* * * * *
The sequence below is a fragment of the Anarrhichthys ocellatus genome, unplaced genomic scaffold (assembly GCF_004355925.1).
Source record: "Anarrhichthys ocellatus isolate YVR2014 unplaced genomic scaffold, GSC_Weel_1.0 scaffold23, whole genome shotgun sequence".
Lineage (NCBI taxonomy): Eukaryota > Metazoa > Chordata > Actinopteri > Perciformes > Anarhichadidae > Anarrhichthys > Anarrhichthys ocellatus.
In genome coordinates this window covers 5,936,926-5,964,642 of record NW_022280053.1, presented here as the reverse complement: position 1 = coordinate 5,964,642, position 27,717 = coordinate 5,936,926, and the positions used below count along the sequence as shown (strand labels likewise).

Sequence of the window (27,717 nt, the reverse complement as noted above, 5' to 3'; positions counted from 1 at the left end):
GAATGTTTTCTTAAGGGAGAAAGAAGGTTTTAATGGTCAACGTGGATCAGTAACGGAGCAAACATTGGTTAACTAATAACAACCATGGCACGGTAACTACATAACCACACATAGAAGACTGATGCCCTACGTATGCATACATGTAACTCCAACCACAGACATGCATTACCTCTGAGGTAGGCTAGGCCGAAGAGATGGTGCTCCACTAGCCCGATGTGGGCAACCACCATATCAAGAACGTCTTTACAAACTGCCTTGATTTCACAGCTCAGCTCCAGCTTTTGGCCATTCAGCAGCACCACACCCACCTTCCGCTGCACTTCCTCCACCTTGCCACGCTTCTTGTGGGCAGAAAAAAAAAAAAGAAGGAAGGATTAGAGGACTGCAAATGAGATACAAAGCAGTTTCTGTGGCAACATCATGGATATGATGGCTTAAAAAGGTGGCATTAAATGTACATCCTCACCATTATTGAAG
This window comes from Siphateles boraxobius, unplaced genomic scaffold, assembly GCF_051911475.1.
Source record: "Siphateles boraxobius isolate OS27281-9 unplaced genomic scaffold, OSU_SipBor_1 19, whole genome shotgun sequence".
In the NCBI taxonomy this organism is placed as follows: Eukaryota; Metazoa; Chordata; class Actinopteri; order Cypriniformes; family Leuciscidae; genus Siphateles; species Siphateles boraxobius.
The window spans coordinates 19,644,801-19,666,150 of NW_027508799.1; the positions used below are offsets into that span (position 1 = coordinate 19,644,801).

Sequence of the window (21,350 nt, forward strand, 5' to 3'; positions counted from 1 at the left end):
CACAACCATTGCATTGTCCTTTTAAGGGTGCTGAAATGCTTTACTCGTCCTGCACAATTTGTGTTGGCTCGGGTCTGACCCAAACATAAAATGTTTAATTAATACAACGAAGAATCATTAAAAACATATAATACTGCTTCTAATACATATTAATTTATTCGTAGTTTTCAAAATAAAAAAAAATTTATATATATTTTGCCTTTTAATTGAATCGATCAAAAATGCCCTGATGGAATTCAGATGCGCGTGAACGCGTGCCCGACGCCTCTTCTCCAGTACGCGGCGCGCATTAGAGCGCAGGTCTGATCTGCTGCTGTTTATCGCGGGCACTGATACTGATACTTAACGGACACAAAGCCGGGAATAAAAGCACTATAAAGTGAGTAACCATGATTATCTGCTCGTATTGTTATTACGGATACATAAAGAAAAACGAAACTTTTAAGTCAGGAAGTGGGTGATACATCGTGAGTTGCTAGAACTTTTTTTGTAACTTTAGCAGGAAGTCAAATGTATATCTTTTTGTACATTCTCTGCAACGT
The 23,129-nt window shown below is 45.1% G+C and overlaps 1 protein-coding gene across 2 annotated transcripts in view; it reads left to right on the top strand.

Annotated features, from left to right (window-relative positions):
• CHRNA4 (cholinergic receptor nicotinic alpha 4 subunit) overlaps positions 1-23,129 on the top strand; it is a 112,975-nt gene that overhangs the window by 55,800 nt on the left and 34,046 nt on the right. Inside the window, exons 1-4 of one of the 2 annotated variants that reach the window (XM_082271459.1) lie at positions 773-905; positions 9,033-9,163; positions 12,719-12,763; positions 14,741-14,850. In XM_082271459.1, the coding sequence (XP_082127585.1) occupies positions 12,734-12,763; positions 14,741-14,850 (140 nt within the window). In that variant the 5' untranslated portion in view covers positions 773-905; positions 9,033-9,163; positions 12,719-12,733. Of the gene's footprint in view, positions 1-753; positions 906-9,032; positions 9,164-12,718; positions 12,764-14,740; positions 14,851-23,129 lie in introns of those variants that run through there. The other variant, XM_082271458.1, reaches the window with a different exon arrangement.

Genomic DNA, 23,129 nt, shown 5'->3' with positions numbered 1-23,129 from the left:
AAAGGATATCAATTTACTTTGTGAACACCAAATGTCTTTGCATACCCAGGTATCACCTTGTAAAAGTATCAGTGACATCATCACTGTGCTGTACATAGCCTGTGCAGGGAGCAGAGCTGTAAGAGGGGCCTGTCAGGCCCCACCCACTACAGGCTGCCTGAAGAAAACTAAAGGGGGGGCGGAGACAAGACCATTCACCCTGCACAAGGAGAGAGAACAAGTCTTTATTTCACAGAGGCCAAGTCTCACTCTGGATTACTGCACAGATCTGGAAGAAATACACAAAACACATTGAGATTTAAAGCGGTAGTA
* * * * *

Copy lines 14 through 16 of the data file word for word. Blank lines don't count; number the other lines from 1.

Annotated features, from left to right (window-relative positions):
• CHRNA4 (cholinergic receptor nicotinic alpha 4 subunit) overlaps positions 1-23,129 on the top strand; it is a 112,975-nt gene that overhangs the window by 55,800 nt on the left and 34,046 nt on the right. Inside the window, exons 1-4 of one of the 2 annotated variants that reach the window (XM_082271459.1) lie at positions 773-905; positions 9,033-9,163; positions 12,719-12,763; positions 14,741-14,850. In XM_082271459.1, the coding sequence (XP_082127585.1) occupies positions 12,734-12,763; positions 14,741-14,850 (140 nt within the window). In that variant the 5' untranslated portion in view covers positions 773-905; positions 9,033-9,163; positions 12,719-12,733. Of the gene's footprint in view, positions 1-753; positions 906-9,032; positions 9,164-12,718; positions 12,764-14,740; positions 14,851-23,129 lie in introns of those variants that run through there. The other variant, XM_082271458.1, reaches the window with a different exon arrangement.

Genomic DNA, 23,129 nt, shown 5'->3' with positions numbered 1-23,129 from the left: